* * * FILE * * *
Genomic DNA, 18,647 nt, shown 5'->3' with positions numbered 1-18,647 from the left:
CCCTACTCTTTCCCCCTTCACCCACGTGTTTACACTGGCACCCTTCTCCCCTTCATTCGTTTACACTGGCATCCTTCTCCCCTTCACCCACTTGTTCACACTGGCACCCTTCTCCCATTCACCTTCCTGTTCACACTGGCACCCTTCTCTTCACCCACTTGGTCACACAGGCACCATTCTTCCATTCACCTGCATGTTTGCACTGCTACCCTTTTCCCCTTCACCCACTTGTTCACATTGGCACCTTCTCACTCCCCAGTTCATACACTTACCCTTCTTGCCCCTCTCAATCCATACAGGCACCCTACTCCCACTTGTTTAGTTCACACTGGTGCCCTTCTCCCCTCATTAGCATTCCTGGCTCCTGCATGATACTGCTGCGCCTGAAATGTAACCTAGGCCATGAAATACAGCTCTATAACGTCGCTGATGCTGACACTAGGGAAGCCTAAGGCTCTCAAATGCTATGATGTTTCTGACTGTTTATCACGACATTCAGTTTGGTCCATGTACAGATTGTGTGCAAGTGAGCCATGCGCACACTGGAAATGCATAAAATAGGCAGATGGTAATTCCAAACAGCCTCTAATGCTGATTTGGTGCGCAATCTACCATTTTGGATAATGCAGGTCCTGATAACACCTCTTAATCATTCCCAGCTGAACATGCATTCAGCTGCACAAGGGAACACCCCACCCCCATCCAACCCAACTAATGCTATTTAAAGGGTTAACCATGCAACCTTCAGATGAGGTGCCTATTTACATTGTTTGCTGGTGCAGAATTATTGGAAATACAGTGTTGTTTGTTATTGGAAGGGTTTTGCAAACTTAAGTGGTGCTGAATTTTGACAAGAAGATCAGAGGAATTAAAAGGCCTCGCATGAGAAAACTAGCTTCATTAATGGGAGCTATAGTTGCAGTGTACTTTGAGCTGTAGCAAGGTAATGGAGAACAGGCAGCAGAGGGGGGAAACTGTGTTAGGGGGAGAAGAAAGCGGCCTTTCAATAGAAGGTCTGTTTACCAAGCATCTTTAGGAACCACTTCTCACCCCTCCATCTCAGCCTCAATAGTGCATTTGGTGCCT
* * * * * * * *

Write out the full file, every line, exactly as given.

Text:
Genomic DNA, 18,647 nt, shown 5'->3' with positions numbered 1-18,647 from the left:
CCCTACTCTTTCCCCCTTCACCCACGTGTTTACACTGGCACCCTTCTCCCCTTCATTCGTTTACACTGGCATCCTTCTCCCCTTCACCCACTTGTTCACACTGGCACCCTTCTCCCATTCACCTTCCTGTTCACACTGGCACCCTTCTCTTCACCCACTTGGTCACACAGGCACCATTCTTCCATTCACCTGCATGTTTGCACTGCTACCCTTTTCCCCTTCACCCACTTGTTCACATTGGCACCTTCTCACTCCCCAGTTCATACACTTACCCTTCTTGCCCCTCTCAATCCATACAGGCACCCTACTCCCACTTGTTTAGTTCACACTGGTGCCCTTCTCCCCTCATTAGCATTCCTGGCTCCTGCATGATACTGCTGCGCCTGAAATGTAACCTAGGCCATGAAATACAGCTCTATAACGTCGCTGATGCTGACACTAGGGAAGCCTAAGGCTCTCAAATGCTATGATGTTTCTGACTGTTTATCACGACATTCAGTTTGGTCCATGTACAGATTGTGTGCAAGTGAGCCATGCGCACACTGGAAATGCATAAAATAGGCAGATGGTAATTCCAAACAGCCTCTAATGCTGATTTGGTGCGCAATCTACCATTTTGGATAATGCAGGTCCTGATAACACCTCTTAATCATTCCCAGCTGAACATGCATTCAGCTGCACAAGGGAACACCCCACCCCCATCCAACCCAACTAATGCTATTTAAAGGGTTAACCATGCAACCTTCAGATGAGGTGCCTATTTACATTGTTTGCTGGTGCAGAATTATTGGAAATACAGTGTTGTTTGTTATTGGAAGGGTTTTGCAAACTTAAGTGGTGCTGAATTTTGACAAGAAGATCAGAGGAATTAAAAGGCCTCGCATGAGAAAACTAGCTTCATTAATGGGAGCTATAGTTGCAGTGTACTTTGAGCTGTAGCAAGGTAATGGAGAACAGGCAGCAGAGGGGGGAAACTGTGTTAGGGGGAGAAGAAAGCGGCCTTTCAATAGAAGGTCTGTTTACCAAGCATCTTTAGGAACCACTTCTCACCCCTCCATCTCAGCCTCAATAGTGCATTTGGTGCCT